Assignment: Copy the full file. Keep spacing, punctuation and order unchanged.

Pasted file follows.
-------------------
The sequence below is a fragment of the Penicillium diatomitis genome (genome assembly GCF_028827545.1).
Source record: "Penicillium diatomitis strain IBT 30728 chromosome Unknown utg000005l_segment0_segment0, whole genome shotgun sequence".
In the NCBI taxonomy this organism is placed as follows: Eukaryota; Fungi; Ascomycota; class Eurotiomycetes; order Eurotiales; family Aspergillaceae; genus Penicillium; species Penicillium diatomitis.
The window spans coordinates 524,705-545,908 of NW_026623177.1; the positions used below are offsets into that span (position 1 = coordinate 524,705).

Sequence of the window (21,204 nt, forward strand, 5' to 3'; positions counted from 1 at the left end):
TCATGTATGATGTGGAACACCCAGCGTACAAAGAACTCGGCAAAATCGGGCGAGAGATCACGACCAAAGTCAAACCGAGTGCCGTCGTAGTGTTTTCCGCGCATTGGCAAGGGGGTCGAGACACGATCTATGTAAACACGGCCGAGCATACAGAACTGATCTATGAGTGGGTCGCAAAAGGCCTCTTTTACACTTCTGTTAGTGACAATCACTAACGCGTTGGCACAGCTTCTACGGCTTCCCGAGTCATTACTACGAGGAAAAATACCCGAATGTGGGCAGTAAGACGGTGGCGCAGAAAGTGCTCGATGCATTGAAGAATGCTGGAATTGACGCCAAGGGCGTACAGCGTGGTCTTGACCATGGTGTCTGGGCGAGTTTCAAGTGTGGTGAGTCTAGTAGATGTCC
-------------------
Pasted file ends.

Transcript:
The sequence below is a fragment of the Penicillium diatomitis genome (genome assembly GCF_028827545.1).
Source record: "Penicillium diatomitis strain IBT 30728 chromosome Unknown utg000005l_segment0_segment0, whole genome shotgun sequence".
In the NCBI taxonomy this organism is placed as follows: Eukaryota; Fungi; Ascomycota; class Eurotiomycetes; order Eurotiales; family Aspergillaceae; genus Penicillium; species Penicillium diatomitis.
The window spans coordinates 524,705-545,908 of NW_026623177.1; the positions used below are offsets into that span (position 1 = coordinate 524,705).

Sequence of the window (21,204 nt, forward strand, 5' to 3'; positions counted from 1 at the left end):
TCATGTATGATGTGGAACACCCAGCGTACAAAGAACTCGGCAAAATCGGGCGAGAGATCACGACCAAAGTCAAACCGAGTGCCGTCGTAGTGTTTTCCGCGCATTGGCAAGGGGGTCGAGACACGATCTATGTAAACACGGCCGAGCATACAGAACTGATCTATGAGTGGGTCGCAAAAGGCCTCTTTTACACTTCTGTTAGTGACAATCACTAACGCGTTGGCACAGCTTCTACGGCTTCCCGAGTCATTACTACGAGGAAAAATACCCGAATGTGGGCAGTAAGACGGTGGCGCAGAAAGTGCTCGATGCATTGAAGAATGCTGGAATTGACGCCAAGGGCGTACAGCGTGGTCTTGACCATGGTGTCTGGGCGAGTTTCAAGTGTGGTGAGTCTAGTAGATGTCC